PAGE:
The first thing you notice about 30-year-old, six-feet-plus Irish actor Domhnaill Gleeson is the shock of unruly red hair that announces itself without so much as a beg-your-pardon. The second thing you notice is a certain casualness of demeanour that comes with not really noticing that members of the public are looking at you; and the third is just how much of a nice guy he is.
There comes a point in every wild child’s life when they have to either clean up their mess and glance back at it ruefully or wallow in it and suffer the consequences. We can easily see which route Dublin actor Colin Farrell has chosen – he sits beside me in a state of health so rude it’s almost unforgivable.
“I’ve always thought of myself as an actor, whereas the term ‘movie star’ has changed over the course of the past few years. You see these movies opening in America with unknown actors and they make hundreds of millions of dollars, and then you see ginormous star vehicles crashing and burning.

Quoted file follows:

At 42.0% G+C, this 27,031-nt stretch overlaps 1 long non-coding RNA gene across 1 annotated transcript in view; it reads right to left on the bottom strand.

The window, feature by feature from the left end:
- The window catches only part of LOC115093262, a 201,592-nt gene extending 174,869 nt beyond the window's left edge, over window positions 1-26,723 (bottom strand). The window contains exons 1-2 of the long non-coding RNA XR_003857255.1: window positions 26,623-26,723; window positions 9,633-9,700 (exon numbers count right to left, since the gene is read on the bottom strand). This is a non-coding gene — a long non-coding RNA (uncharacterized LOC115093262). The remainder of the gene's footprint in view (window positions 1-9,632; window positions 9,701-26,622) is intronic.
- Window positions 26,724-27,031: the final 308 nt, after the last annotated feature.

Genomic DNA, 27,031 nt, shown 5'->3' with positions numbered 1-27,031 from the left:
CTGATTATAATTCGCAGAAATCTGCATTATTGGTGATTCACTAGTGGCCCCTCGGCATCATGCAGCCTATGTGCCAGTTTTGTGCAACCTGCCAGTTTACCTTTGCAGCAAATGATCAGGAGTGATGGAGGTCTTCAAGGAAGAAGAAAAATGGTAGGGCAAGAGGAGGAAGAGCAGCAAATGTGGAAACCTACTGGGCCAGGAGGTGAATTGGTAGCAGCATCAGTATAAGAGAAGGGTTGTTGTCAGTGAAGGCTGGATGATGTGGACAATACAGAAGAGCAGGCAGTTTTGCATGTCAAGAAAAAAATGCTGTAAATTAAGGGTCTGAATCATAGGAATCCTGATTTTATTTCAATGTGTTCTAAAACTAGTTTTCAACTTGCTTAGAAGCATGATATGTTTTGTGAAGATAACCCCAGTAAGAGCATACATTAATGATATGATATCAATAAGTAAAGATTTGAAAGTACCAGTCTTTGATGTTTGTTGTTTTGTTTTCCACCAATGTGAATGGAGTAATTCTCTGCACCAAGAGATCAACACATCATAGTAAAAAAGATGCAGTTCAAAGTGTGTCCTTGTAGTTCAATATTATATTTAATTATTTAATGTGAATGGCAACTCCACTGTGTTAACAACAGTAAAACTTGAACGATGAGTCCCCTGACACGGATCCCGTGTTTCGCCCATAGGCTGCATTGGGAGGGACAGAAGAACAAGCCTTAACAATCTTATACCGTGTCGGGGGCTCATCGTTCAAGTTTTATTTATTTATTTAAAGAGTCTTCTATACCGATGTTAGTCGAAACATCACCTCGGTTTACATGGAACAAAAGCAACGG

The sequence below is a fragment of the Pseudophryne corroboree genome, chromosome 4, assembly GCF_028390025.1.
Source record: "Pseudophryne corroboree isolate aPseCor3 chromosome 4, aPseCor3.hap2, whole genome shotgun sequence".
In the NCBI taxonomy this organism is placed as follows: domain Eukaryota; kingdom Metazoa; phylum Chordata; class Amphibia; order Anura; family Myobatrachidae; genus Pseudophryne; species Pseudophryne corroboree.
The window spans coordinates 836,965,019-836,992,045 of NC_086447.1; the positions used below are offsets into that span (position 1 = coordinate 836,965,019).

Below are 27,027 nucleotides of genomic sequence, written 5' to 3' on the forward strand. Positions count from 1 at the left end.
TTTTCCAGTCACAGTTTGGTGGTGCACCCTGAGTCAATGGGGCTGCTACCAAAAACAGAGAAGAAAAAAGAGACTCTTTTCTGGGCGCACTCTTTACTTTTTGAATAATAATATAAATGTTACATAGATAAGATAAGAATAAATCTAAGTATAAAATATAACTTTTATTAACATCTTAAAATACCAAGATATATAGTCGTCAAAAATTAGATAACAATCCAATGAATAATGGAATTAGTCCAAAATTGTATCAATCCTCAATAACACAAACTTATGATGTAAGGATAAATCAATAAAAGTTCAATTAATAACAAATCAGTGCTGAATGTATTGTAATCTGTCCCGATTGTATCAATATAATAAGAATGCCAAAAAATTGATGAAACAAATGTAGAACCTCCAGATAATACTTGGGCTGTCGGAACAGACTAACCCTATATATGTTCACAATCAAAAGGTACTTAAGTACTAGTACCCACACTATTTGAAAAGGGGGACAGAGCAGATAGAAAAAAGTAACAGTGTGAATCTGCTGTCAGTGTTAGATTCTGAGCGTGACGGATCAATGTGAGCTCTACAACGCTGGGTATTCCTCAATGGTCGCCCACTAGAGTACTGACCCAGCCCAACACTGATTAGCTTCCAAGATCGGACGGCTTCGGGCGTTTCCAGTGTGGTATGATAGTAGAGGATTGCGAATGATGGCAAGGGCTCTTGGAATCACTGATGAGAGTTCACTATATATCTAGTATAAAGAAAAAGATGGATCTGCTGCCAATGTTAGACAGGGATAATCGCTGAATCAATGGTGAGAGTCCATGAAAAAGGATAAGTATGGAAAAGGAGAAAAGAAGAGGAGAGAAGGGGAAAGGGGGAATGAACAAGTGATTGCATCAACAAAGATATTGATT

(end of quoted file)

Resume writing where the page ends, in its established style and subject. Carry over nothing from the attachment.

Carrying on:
Let’s hear it for theatre companies, however small; if it were not for these often under-funded bodies, how else would the many actors we have come to know (yet not always love) come up through the ranks? In the case of Irish actor, Aidan Gillen, it is debatable what direction his life might have taken had he not lived close to a youth theatre company.
You know the many faces and the tri-part name, that he’s one of the most highly regarded American actors of his generation; that he used to be married to one of the most high profile American actresses of her generation; that he and his former wife, Angelina Jolie, were portrayed in gossip magazines as The Wild Couple or The Weird Pair.
It isn’t often you come face to face with one of the most recognisable faces in contemporary cinema – an Irish actor who claims not to know the meaning of the word “brooding” (we don’t believe him), and who has been described (by the New York Times) as a “rare contemporary actor who can turn an air of splendour into a sustained gale-force dramatic wind.” Gabriel Byrne (for it is he) is a fine actor with a substantial, credible body of work to his name; he is also the age (he’s in his 60s) where his sense of gravitas and authority is essential when it comes to defining the notion of cultural identity in the arts, how Ireland is perceived as a country, and how the Irish perceive themselves.